When It Comes to Domestic Violence in Our Community… this CLUTCHette Has Had “ENOUGH”

Today I got an email from someone close to me, saying that someone close to her was in need of clothes, food, shelter and support. Why? Because her husband of many years had just burned down their home to the ground and subsequently shot and killed himself, leaving her and her young daughter to pick up the pieces like so much tsunami debris. My immediate response would have seemed callous and unfeeling to someone taking a peek inside my brain at that moment, but I couldn’t help but think how LUCKY she was. Lucky to be alive. This man had, only weeks earlier, tried to choke her and threatened both her life and the life of their daughter, for trying to leave. So yes, knowing what I know about domestic violence, knowing that the line between suicide and homicide is thinner than a strand of dental floss, I could not help thinking how very, very fortunate this woman was.

Intimate partner homicide is the leading cause of death for African-American women ages 15 to 45 IDVAAC*

TRUST, I’m no expert on domestic violence, so feel free to take all I’m about to say with a grain of “what the hell does SHE know, anyway?” I (knocking wood so hard I get splinters) have NEVER had a man lay so much as a finger on me. Which is not to say that it couldn’t happen to me, or even that I’ve been in a handful of hairy situations where it could have gone in a very different direction, had I stuck around to see what happened instead of bouncing at the first, “Bitch, you’d better listen &%$#@….” But, although it hasn’t happened to me personally, domestic violence comes too close…..too often. Friends, relative, SHEroes, women I adore have been subject to the unnecessary and light-stealing horror that is domestic abuse. And so today, instead of feeling helpless, instead of shaking my fists at the skies and screaming into the wind, I. WILL. DO. SOMETHING.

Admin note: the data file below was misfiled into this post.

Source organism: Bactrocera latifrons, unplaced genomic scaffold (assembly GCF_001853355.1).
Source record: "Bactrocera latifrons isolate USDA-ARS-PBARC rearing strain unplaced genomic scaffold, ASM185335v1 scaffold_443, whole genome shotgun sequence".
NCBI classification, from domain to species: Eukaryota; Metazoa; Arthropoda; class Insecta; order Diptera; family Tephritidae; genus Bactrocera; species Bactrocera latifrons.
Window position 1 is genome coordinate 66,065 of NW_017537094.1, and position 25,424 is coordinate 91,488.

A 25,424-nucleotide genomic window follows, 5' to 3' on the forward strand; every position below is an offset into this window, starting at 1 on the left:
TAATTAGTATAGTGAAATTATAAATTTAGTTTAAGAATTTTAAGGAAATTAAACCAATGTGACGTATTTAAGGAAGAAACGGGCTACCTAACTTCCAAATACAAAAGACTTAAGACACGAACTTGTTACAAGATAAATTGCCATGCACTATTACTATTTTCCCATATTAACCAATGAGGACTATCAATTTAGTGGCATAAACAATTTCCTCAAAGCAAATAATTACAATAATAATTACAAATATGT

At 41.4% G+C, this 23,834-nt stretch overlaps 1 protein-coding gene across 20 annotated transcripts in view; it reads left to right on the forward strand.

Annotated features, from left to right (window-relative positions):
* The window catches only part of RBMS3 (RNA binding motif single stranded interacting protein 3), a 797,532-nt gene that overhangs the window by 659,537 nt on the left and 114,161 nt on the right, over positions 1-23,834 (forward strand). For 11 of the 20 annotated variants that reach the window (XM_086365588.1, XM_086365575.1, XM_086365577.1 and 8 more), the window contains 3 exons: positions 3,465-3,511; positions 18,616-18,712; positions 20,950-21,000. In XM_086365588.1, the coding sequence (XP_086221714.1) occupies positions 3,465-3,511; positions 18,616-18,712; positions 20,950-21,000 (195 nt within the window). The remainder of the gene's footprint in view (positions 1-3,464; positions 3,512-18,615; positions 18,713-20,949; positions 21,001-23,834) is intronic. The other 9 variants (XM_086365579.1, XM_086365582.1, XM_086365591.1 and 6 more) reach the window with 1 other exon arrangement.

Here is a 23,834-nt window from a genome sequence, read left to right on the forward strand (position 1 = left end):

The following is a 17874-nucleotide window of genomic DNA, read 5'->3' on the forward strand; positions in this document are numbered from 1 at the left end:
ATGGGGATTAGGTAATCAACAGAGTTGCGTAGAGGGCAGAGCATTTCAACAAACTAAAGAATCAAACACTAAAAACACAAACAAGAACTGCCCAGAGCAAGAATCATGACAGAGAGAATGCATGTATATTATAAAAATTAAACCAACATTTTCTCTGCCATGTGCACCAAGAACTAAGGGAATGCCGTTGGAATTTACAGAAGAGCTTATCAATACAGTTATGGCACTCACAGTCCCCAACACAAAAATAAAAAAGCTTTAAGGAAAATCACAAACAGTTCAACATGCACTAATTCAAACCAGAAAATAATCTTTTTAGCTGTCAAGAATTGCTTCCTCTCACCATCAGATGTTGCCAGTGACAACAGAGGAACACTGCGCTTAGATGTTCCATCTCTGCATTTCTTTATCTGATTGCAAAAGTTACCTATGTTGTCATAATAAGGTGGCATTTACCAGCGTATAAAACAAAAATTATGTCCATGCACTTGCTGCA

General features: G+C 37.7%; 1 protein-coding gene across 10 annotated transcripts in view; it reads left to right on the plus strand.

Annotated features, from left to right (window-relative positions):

African-American women experience intimate partner violence at rates 35% higher than their White counterparts and 2.5 times the rate of men and other races IDVAAC